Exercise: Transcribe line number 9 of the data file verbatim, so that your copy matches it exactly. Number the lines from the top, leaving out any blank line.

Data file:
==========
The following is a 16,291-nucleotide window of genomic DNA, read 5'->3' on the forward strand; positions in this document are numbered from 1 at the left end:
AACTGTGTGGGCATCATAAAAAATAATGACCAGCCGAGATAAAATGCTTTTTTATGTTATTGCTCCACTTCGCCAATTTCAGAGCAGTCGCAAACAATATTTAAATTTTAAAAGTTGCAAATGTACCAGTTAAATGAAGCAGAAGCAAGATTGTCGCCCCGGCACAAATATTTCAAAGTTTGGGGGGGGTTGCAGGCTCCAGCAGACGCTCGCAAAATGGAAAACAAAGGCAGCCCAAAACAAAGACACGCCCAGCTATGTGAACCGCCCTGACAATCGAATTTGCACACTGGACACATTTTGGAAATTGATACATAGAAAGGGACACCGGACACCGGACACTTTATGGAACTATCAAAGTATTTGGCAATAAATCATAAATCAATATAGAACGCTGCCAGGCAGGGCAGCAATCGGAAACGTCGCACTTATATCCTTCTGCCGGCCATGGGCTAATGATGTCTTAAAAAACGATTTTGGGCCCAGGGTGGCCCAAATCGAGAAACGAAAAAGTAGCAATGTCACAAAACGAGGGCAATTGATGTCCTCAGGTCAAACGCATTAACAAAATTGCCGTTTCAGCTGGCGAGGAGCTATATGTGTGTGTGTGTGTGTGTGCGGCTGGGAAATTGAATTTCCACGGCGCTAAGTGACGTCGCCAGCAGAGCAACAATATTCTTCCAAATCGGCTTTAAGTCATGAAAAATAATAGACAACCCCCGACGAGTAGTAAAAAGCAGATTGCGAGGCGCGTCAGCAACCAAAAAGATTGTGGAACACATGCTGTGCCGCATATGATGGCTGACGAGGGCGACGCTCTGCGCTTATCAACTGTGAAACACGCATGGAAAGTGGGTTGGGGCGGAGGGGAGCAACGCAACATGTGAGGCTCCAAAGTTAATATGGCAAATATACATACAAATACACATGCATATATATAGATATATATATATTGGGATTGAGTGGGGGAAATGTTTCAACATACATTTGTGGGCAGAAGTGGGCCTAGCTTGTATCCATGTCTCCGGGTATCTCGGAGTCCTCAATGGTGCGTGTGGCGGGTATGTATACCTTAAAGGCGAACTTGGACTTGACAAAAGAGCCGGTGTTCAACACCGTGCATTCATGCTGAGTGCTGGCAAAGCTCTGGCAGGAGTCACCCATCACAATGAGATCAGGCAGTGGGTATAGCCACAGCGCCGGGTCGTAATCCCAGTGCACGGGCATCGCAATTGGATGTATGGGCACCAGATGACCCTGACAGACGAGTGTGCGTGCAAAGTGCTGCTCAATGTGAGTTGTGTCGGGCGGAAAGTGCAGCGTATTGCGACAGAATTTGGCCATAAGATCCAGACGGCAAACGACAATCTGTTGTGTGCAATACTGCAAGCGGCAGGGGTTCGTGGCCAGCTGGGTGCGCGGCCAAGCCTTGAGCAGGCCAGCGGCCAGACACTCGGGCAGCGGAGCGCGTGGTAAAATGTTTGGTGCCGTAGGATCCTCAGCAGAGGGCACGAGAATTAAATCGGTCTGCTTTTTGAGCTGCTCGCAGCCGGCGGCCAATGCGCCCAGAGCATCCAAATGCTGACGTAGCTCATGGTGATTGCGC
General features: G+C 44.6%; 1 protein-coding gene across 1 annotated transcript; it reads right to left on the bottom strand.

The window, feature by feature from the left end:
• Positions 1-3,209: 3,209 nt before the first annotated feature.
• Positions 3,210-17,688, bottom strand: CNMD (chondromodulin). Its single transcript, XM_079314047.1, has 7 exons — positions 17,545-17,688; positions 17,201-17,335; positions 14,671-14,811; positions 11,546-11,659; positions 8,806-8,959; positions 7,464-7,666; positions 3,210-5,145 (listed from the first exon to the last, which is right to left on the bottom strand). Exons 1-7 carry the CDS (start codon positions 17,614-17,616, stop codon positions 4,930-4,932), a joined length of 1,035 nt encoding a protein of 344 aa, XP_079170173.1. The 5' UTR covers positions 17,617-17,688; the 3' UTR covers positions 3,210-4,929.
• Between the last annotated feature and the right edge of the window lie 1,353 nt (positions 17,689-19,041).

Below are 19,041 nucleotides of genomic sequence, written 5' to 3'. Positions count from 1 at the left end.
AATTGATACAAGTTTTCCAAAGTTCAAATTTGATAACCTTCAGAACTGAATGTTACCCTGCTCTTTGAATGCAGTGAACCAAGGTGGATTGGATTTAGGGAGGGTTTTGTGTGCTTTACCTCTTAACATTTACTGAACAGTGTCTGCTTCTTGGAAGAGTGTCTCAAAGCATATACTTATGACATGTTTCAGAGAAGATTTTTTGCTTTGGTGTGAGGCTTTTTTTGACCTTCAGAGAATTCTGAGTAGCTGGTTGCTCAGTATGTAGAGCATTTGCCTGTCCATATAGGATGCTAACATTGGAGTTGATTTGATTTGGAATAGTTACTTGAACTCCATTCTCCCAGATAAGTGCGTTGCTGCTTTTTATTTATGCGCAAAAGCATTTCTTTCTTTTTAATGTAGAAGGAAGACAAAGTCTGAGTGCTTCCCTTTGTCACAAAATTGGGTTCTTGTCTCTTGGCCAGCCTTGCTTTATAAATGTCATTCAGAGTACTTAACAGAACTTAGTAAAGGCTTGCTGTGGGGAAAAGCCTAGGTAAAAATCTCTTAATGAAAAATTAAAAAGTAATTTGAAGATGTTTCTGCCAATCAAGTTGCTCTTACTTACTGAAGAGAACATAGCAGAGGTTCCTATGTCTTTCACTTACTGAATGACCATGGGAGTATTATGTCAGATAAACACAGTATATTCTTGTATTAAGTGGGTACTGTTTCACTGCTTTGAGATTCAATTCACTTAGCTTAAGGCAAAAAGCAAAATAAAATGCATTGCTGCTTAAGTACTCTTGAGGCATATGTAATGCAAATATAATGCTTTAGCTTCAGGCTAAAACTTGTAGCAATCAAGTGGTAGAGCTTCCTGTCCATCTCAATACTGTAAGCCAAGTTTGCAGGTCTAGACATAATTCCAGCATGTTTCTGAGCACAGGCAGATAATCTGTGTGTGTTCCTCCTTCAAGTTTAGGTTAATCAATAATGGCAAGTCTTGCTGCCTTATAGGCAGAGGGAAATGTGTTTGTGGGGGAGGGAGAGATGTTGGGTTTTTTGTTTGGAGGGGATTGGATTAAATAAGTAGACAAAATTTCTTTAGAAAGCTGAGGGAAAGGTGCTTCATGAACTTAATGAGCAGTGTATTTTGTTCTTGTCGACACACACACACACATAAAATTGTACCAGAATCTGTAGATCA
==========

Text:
AATTGATACAAGTTTTCCAAAGTTCAAATTTGATAACCTTCAGAACTGAATGTTACCCTGCTCTTTGAATGCAGTGAACCAAGGTGGATTGGATTTAGGGAGGGTTTTGTGTGCTTTACCTCTTAACATTTACTGAACAGTGTCTGCTTCTTGGAAGAGTGTCTCAAAGCATATACTTATGACATGTTTCAGAGAAGATTTTTTGCTTTGGTGTGAGGCTTTTTTTGACCTTCAGAGAATTCTGAGTAGCTGGTTGCTCAGTATGTAGAGCATTTGCCTGTCCATATAGGATGCTAACATTGGAGTTGATTTGATTTGGAATAGTTACTTGAACTCCATTCTCCCAGATAAGTGCGTTGCTGCTTTTTATTTATGCGCAAAAGCATTTCTTTCTTTTTAATGTAGAAGGAAGACAAAGTCTGAGTGCTTCCCTTTGTCACAAAATTGGGTTCTTGTCTCTTGGCCAGCCTTGCTTTATAAATGTCATTCAGAGTACTTAACAGAACTTAGTAAAGGCTTGCTGTGGGGAAAAGCCTAGGTAAAAATCTCTTAATGAAAAATTAAAAAGTAATTTGAAGATGTTTCTGCCAATCAAGTTGCTCTTACTTACTGAAGAGAACATAGCAGAGGTTCCTATGTCTTTCACTTACTGAATGACCATGGGAGTATTATGTCAGATAAACACAGTATATTCTTGTATTAAGTGGGTACTGTTTCACTGCTTTGAGATTCAATTCACTTAGCTTAAGGCAAAAAGCAAAATAAAATGCATTGCTGCTTAAGTACTCTTGAGGCATATGTAATGCAAATATAATGCTTTAGCTTCAGGCTAAAACTTGTAGCAATCAAGTGGTAGAGCTTCCTGTCCATCTCAATACTGTAAGCCAAGTTTGCAGGTCTAGACATAATTCCAGCATGTTTCTGAGCACAGGCAGATAATCTGTGTGTGTTCCTCCTTCAAGTTTAGGTTAATCAATAATGGCAAGTCTTGCTGCCTTATAGGCAGAGGGAAATGTGTTTGTGGGGGAGGGAGAGATGTTGGGTTTTTTGTTTGGAGGGGATTGGATTAAATAAGTAGACAAAATTTCTTTAGAAAGCTGAGGGAAAGGTGCTTCATGAACTTAATGAGCAGTGTATTTTGTTCTTGTCGACACACACACACACATAAAATTGTACCAGAATCTGTAGATCA